Bossier Parish residents will see an increase in water bills

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BOSSIER PARISH, La. (KTAL/KMSS) — Bossier Parish residents and businesses will soon see an increase in their water bills.

According to the Bossier Parish Police Jury, the increase comes as costs of construction and maintenance continue to rise, making rate adjustments necessary.

During Wednesday’s session of the Consolidated Waterworks/Sewerage District board BPPJ members voted to hold a public hearing on the issue at the Dec. 16 jury meeting.

Bossier Parish Engineer Butch Ford said rate increases will be spread over a three-year period.

Ford said, “We have reached a point where we cannot continue to fund the operations of the sewerage and water system at the expense of other infrastructure needs in the parish. From an environmental, public health and growth standpoint, the system has to generate enough revenue to be self-supporting.”

Customers in Consolidated Waterworks/Sewerage District No. 1 were brought into the parish’s new $55 million system from approximately 40 small wastewater treatment systems within the district, serving mobile home parks and subdivisions.

Many of those systems were too small to adequately provide environmentally safe treatment and disposal. Some were violating quality standards set by the state Department of Environmental Quality and many others were on the verge of total collapse.

Ford said, “The State made it known what a terrible environmental impact these mostly abandoned and dilapidated systems were having on Bossier Parish. The Police Jury agreed. The State pledged $15 million in investment and another 40 million in low interest loans to remedy the problem. Over the last five years, the Parish invested over $10 million to do the same.”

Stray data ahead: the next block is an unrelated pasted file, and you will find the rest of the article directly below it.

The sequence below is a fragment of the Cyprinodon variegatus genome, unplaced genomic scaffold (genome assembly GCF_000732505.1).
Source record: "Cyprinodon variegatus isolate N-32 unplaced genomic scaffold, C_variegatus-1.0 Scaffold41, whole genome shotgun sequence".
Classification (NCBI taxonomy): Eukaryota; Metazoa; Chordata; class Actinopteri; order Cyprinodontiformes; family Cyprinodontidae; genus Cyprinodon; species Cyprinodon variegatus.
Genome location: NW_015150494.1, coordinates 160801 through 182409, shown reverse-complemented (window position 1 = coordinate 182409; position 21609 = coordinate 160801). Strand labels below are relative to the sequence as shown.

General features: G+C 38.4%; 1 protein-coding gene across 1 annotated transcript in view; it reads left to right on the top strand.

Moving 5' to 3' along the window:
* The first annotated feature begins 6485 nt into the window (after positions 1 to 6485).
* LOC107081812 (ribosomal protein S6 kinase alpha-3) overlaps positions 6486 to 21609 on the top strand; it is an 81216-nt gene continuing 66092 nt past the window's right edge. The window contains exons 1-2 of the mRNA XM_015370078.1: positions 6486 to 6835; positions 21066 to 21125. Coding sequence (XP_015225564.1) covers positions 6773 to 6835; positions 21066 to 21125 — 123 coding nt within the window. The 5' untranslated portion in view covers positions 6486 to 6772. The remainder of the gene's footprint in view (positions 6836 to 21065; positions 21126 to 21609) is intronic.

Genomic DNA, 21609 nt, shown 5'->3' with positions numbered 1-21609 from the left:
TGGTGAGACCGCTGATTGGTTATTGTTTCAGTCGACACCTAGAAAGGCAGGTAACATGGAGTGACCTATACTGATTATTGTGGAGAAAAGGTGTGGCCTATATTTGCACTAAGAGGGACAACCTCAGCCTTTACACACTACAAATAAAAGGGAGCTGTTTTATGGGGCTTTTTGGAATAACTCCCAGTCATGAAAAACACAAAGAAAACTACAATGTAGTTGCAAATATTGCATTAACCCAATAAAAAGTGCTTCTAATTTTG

Included in the system is a state-of-the-art $12 million wastewater treatment plant located on the Red River at Cash Point. The plant, designed to handle larger inflow in the future, handles effluence that once was discharged by the smaller systems into local streams and waterways like Red Chute Bayou, Fifi Bayou, Flat River, Williams Bayou, Flag Lake and Willow Chute Bayou.

Environmental and public health concerns were first recognized in the 1960’s and 1970’s with the rapid development along U.S. Hwy. 80 east of Bossier City. In the early 2000’s the Police Jury began to study the possibility of creating a sewerage district. In March of 2004, the first version of the district was created.

By 2010, the Police Jury recognized the same problem was developing between Bossier City and Benton in an area with even less capacity to handle the massive development. Out of these circumstances the Consolidated Waterworks/Sewerage District No. 1 was created, and subsequently enlarged.

Collecting all sewerage flows and treating at one location on the Red River (the best place to discharge the treated effluent) and removing treatment facilities in subdivisions helps the Parish address environmental concerns and public health issues. The CWSD also helps provide a better quality of life and increased property values.

Ford said, “With the help of the $15 million investment from the state through capital outlay, and with the additional $10 million from the Police Jury over the past five years, we’ve addressed environmental and public health concerns. What we’ve done has also put us in compliance with DEQ and EPA regulations. That’s very important.”

While the parish has already spent roughly $10 million to subsidize the system, plans are to continue providing additional operating funds for the next three years.

Anticipated revenue for the system was initially based on an average of $42.50 per customer, but roughly 2,000 fewer users than projected has lowered that actual average to $37. Water and sewerage service are expected to increase with growth in residential and commercial development in the parish, but current operational expenses must be maintained.

Ford said, “Current rates simply have not covered costs and we can’t continue to fund the system at the expense of other major infrastructure projects. We don’t want to risk slowing economic development or impacting property values. We have to take steps to make the system self-supporting.”

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